“It was a different culture here than in Mexico,” Ortiz said. “In Mexico, the mother didn’t go to work. She had to stay home and do the cleaning, everything. The father had to provide all the expenses and pay for everything and the kids just studied. When we came to the US, it was hard for all of us.”

Ortiz recalls one of these hard times when she was released from work early. Unsure of how to inform her ride that she needed to be picked up earlier, she had to take a taxi. But she didn’t know how to say her address in English, so she wrote it down and gave it to the driver.

“Imagine you don’t even know the address where you live,” she said. “It’s like being a little kid. This is why I said no, I have to learn English.”

Ortiz was paired with Sheila King at the BoulderReads program in the winter of 2005 because her goal was to improve her computer skills and King had a technical background. Over the past seven years, King has tutored Ortiz on reading skills, helped her obtain her citizenship and deal with medical matters, and she is now helping Ortiz study for the GED.

“It’s a journey to help her with her goals,” King said. “We look at how to do practical things.”

One of the practical things King and Ortiz dealt with was dental bills. Ortiz paid out of pocket for some expensive dental work, then received a statement saying her insurance company had also paid for the work. King helped Ortiz sort through the statements and prepare a script with which to contact the dental office and demand her refund.

“When you learn these things, you can defend yourself,” Ortiz said.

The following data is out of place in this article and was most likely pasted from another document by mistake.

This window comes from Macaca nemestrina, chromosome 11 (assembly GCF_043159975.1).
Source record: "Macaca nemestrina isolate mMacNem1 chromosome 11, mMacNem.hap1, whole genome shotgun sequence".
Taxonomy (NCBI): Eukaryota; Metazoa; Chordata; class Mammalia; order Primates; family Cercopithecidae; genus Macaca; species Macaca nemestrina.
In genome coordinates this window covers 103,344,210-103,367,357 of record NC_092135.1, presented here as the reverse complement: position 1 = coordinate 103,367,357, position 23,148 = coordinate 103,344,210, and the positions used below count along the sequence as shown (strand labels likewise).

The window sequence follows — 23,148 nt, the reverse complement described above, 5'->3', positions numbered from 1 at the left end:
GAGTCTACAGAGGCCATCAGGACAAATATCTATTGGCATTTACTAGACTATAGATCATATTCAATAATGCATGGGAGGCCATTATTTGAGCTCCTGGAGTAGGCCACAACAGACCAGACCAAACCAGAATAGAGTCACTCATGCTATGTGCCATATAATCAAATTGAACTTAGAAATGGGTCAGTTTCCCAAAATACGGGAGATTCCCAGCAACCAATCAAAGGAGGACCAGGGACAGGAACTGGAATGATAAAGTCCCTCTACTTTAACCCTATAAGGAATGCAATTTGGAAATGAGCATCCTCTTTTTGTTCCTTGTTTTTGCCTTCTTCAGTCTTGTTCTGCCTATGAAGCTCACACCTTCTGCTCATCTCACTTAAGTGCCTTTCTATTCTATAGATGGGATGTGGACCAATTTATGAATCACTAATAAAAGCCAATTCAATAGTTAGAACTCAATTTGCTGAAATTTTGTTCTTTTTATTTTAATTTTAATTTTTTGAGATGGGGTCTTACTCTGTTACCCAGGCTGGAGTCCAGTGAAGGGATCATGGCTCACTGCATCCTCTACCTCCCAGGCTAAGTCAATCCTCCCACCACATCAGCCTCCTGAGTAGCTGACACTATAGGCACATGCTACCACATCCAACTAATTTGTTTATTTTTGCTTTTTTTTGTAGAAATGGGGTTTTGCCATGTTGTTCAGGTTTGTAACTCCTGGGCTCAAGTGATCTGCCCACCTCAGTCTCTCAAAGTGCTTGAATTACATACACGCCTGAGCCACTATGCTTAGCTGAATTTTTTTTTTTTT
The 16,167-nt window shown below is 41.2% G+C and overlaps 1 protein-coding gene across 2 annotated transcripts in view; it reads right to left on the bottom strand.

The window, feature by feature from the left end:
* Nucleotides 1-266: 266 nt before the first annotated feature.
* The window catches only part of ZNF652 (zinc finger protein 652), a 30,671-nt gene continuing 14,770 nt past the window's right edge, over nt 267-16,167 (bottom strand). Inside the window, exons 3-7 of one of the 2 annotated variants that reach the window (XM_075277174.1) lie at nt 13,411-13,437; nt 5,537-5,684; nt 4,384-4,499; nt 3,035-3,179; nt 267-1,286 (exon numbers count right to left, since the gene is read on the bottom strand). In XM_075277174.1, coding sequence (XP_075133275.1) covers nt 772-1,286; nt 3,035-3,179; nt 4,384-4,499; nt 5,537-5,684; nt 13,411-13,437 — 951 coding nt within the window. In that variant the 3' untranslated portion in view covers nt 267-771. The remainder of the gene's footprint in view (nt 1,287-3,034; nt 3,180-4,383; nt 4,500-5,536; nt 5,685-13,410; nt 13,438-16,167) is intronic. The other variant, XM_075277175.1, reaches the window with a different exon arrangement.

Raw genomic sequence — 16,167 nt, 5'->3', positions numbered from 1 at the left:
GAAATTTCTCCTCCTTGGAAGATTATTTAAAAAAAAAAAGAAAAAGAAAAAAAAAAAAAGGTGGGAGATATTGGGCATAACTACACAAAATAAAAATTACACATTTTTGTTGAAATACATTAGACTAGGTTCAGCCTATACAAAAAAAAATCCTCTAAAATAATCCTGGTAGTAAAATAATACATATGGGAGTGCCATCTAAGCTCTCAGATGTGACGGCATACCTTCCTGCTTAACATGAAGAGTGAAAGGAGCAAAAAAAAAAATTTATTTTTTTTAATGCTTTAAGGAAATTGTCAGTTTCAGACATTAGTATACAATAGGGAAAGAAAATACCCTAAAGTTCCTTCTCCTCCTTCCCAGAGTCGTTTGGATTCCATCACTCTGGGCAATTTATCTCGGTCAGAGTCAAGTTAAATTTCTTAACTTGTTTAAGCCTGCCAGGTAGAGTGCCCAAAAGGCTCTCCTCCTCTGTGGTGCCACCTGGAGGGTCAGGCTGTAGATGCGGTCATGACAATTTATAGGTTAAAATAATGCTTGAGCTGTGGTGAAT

King and Ortiz have a deep friendship that is reflected in their interactions. They often go to restaurants together where Ortiz can practice ordering in English while they enjoy a meal together.

“Sheila has taught me a lot of things,” Ortiz said. “I don’t feel ashamed to ask her questions.”

Ortiz has inspired others, including her husband, to join the literacy program and expand their English skills. Ortiz’s husband was inspired to join an English program at Boulder High School when he saw Ortiz’s testimony at BoulderReads! annual Reading Progress Celebration.

“That day, when he saw me speaking in the microphone in English, he felt like, ‘If she’s doing that, why not me?’” Ortiz said. “And now, he’s going to learn English.”

This type of outreach is what Ortiz enjoys most and hopes to pursue when she finishes her GED. Because of her experiences, she said it is easy to explain to others the empowering nature of literacy.

“You can say, ‘You have the opportunity, like me, to have your GED, then you can have a better job,’” Ortiz said. “You can tell them something that is real.”


Unpublished; written for Reporting 3 class.